Skip to main content

Together we are beating cancer

Donate now
  • Science & Technology

Prime Minister visits Cancer Research UK Institute to outline plans in life sciences

by Emma Greenwood | Analysis

11 December 2012

1 comment 1 comment

David Cameron (back right) and Harpal Kumar

David Cameron (right) and Harpal Kumar (front) at our Cambridge Research Institute

Yesterday morning our Chief Executive Dr Harpal Kumar was delighted to welcome Prime Minister David Cameron to the Cancer Research UK Cambridge Research Institute. This was a great opportunity to showcase some of our groundbreaking research. And more importantly, during the visit the PM outlined his plan to introduce a new genetics initiative that’ll help develop better treatments.

The Government will set aside £100m for the project in England, which aims to give doctors a better understanding of patients’ genetic make-up. The plans could see up to 100,000 patients have their genomes sequenced in the next three to five years and the information could help develop new cancer treatments. It was great to hear why the PM felt this initiative was vital:

“It is crucial that we continue to push the boundaries and this new plan will mean we are the first country in the world to use DNA codes in the mainstream of the health service.

“By unlocking the power of DNA data, the NHS will lead the global race for better tests, better drugs and above all better care. We are turning an important scientific breakthrough into a potentially life-saving reality for NHS patients across the country.”

We agree and are pleased with the announcement, as we’ve been working hard – with many others – to develop new treatments, and to ensure the NHS can effectively deliver a more personalised cancer treatment service. In-depth genetic information about each cancer patient will be a big part of such tailored care.

But, it’s important to highlight that it will still be some time before everyone with the disease will be able to have treatment based on the genetic make-up of their cancer.

Progress on other life sciences initiatives

The timing of today’s announcement is significant – exactly one year ago the PM outlined the Government’s new Life Sciences Strategy to support the medical research sector in the UK, which we welcomed as an encouraging sign of the importance of the life sciences’ vital role in the UK.

In addition to the new genomics initiative, today also saw the publication of a progress report on the Strategy, and we wanted to reflect on where we think improvements have been made.

Access to patient data for research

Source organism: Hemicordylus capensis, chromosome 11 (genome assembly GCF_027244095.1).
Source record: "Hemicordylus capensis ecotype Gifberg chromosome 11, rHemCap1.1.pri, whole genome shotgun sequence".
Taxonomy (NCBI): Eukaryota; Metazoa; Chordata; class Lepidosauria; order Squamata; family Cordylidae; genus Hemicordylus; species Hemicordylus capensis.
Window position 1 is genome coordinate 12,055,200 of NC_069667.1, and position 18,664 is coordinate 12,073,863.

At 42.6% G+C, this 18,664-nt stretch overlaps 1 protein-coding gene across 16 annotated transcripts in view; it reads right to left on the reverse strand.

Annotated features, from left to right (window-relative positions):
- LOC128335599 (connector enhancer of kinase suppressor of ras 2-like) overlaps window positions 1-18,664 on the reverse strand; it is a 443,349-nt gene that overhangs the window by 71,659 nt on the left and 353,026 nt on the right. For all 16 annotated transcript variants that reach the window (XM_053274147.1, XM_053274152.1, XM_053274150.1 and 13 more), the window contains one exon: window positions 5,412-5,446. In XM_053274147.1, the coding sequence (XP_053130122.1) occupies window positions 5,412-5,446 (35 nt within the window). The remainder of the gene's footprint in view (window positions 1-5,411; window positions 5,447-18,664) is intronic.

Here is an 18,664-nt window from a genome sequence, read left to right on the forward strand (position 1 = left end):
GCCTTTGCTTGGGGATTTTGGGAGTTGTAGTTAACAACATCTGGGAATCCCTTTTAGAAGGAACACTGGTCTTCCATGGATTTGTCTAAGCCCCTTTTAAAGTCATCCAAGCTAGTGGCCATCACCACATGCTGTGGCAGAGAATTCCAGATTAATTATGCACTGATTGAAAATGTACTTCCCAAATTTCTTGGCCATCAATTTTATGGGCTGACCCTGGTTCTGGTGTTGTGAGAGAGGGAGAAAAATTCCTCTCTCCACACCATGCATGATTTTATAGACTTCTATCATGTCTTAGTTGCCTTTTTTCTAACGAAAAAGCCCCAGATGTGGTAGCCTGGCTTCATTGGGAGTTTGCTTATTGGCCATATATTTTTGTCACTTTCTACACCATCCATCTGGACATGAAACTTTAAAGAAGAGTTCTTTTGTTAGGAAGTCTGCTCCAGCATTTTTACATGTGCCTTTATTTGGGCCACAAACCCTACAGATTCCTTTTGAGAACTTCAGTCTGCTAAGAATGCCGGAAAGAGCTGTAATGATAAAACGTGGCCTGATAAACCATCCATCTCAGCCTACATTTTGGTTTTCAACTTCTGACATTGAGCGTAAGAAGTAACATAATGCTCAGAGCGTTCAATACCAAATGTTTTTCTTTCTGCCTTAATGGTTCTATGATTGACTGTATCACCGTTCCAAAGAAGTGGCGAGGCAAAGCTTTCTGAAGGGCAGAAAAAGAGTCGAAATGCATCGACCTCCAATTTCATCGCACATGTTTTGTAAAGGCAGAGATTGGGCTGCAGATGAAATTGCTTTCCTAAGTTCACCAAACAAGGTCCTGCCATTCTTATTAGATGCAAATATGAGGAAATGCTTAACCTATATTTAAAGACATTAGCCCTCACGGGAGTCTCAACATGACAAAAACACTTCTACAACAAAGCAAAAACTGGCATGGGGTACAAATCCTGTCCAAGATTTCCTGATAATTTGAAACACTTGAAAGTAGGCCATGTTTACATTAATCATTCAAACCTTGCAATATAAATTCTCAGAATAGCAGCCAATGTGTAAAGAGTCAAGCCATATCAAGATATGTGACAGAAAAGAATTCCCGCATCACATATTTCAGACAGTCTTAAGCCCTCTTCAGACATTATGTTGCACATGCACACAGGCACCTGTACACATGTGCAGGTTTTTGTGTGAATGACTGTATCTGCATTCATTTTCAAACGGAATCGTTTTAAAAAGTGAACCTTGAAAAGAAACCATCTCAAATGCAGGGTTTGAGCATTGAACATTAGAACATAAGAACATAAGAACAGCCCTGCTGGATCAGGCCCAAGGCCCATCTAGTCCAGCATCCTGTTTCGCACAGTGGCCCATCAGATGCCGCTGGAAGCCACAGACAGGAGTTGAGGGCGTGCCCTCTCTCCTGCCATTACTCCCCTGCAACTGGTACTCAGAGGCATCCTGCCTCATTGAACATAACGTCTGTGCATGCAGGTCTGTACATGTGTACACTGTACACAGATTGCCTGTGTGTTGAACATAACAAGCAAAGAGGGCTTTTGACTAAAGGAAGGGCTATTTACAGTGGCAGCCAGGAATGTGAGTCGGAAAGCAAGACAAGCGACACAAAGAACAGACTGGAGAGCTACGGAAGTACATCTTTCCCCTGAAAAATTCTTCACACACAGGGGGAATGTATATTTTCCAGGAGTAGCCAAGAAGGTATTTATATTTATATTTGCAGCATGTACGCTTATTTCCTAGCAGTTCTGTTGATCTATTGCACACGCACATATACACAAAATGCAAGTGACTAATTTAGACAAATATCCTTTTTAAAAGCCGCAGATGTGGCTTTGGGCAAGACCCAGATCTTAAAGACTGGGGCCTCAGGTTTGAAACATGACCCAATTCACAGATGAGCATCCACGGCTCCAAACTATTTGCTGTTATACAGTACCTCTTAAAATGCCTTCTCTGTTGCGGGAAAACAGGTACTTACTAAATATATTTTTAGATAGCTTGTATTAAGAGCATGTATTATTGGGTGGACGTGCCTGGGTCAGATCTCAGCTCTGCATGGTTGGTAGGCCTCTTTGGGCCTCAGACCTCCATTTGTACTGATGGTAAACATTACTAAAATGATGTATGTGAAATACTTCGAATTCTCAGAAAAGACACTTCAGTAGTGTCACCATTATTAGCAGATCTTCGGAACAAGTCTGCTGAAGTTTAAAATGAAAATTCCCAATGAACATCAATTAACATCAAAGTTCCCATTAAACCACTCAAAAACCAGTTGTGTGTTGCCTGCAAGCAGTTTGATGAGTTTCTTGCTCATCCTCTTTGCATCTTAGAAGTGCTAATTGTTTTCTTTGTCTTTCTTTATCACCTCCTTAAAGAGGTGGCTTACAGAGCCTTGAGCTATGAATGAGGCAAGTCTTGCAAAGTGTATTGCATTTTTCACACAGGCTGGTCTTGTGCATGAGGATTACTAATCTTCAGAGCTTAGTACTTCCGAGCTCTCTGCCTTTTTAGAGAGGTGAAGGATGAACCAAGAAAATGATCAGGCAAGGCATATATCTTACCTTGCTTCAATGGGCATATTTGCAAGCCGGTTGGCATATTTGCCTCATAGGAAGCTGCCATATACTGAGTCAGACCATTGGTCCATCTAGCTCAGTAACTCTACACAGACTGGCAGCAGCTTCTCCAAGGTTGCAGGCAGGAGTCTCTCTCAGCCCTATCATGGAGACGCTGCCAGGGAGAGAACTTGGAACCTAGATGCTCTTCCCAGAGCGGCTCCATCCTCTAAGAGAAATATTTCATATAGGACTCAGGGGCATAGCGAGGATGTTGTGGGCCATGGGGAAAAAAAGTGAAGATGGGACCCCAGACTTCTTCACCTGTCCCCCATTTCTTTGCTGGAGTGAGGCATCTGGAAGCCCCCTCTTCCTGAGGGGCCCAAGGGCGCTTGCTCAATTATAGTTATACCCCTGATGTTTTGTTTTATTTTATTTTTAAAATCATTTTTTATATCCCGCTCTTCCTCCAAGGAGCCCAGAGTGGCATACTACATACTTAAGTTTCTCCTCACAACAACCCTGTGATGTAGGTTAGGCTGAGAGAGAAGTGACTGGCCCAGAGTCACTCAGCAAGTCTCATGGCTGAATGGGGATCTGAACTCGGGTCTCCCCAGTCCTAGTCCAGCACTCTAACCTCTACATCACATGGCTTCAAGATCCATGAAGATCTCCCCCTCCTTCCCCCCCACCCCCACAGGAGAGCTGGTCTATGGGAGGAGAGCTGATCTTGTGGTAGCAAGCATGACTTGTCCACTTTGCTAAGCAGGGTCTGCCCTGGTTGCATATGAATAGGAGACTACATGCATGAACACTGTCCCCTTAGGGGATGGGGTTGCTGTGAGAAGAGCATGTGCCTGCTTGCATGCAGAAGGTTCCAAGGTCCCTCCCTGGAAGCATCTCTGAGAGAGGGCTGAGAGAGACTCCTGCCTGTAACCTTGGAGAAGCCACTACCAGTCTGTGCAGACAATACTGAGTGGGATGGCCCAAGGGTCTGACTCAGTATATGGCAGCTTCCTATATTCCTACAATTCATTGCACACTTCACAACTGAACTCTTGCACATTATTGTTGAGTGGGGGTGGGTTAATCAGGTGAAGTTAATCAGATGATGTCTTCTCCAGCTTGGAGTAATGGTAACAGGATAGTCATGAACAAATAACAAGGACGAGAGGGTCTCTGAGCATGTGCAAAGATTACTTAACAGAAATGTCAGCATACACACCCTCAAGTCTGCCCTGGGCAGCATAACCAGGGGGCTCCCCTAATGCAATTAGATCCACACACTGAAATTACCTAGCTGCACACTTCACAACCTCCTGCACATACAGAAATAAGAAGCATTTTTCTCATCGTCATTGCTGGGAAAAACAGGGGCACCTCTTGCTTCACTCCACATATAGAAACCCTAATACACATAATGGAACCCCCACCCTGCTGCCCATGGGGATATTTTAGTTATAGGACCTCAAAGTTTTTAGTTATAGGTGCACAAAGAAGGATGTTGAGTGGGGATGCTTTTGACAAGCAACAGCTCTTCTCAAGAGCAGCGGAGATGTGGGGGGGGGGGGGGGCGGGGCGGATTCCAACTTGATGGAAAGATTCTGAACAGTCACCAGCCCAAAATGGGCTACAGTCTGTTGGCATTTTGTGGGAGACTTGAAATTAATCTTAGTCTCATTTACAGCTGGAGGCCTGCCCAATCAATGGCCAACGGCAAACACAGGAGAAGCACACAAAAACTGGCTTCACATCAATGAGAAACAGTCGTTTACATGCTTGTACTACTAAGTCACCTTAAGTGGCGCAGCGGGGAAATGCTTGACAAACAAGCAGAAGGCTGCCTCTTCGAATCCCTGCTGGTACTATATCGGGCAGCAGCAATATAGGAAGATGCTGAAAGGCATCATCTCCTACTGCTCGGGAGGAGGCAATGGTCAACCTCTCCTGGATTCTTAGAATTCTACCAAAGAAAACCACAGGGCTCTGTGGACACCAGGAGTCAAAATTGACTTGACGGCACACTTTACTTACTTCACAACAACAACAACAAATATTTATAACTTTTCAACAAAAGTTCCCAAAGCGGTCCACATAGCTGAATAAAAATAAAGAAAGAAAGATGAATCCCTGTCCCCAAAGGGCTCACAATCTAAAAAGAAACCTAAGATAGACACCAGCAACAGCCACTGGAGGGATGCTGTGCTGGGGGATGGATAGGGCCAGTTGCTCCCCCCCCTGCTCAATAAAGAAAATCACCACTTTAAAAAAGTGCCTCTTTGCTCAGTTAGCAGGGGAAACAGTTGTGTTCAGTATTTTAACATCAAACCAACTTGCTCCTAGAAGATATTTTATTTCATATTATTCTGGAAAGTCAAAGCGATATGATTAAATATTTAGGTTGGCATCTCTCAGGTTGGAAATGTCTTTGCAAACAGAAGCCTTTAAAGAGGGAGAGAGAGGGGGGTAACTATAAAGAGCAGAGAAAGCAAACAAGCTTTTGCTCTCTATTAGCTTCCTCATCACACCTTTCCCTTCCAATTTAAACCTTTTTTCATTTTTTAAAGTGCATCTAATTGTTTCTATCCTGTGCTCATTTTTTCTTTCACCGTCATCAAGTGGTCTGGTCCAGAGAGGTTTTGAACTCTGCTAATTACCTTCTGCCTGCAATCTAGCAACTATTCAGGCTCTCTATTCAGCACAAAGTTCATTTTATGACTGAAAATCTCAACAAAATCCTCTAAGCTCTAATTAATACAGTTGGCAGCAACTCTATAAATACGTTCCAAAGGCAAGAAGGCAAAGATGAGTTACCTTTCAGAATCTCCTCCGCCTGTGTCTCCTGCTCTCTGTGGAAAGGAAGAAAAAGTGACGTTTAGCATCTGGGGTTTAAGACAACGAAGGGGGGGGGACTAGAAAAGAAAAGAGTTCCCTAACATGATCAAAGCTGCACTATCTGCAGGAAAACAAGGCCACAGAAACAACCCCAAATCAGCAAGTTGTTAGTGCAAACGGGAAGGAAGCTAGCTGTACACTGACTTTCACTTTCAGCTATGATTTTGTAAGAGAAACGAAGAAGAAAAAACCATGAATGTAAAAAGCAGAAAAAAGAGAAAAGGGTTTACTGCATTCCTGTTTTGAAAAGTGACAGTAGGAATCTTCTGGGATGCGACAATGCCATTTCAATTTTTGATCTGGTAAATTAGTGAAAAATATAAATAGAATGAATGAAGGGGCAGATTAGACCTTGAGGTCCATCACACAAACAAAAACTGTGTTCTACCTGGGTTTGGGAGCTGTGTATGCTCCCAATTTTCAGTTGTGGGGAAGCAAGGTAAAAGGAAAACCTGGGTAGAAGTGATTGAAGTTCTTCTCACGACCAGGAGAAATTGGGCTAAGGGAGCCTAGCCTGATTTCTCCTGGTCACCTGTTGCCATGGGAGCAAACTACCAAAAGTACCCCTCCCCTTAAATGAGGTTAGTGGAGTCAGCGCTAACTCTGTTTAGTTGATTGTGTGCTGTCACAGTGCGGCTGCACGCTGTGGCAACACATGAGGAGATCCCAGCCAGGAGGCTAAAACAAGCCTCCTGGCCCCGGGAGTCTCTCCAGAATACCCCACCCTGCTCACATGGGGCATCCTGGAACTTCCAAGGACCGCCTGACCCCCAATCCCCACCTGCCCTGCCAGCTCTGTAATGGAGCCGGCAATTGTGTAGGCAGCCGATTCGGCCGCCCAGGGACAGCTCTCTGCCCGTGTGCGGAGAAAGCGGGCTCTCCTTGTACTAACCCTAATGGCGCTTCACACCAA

One of the most high profile announcements was the Government’s commitment to consult on more explicit rights and pledges related to the use of patient data in research. It’s an important strand of the new NHS Constitution. This important document outlines what staff, patients and the public can expect from the National Health Service. Now that the revised NHS Constitution has been published for consultation, we want to emphasise how important the section related to patient data will be in setting new expectations in the NHS.

The clarity that the Constitution now provides, especially in relation to how patient data is used in research, should help the Department of Health and the NHS to provide clearer information to patients.

These are all really positive steps, but changes to the NHS Constitution alone will not lead to sufficient culture change within the NHS for better access to patient data. This work needs to be supported by providing comprehensive information to both patients and healthcare professionals on this issue.

Check out our position on patient data here.

Early Access to Medicine

In July the Government asked for feedback on whether the UK would benefit from an ‘Early Access Scheme’ to provide new drugs to patients quicker.Their idea is to develop a robust, national system for people in need of new treatments to access experimental drugs before they are licensed for wider use. The Government also hopes that such a scheme will make the UK an attractive place for investment by the life sciences industry.

There are several examples of cancer drugs that would have benefitted from a more flexible access scheme in the UK.

But we think that the proposed scheme would offer only modest gains in terms of patient access to medicines, and are therefore keen for the Government to continue to explore other possible avenues to help patients get earlier access to medicines. We expect to find out shortly how the Government intends to take this proposal forward.

Today has seen the UK take another important step forward towards building a thriving life sciences sector, in which Cancer Research UK clearly has an integral role to play. We hope that vital investment in medical research will be an important step towards saving more lives from cancer.

Emma Greenwood, Head of Policy Development


  • Andysnat
    11 December 2012

    Did anybody point out to David “The NHS is safe in my hands” Cameron what a great job he is doing in dismantling it.

    What an opportunity.


  • Andysnat
    11 December 2012

    Did anybody point out to David “The NHS is safe in my hands” Cameron what a great job he is doing in dismantling it.

    What an opportunity.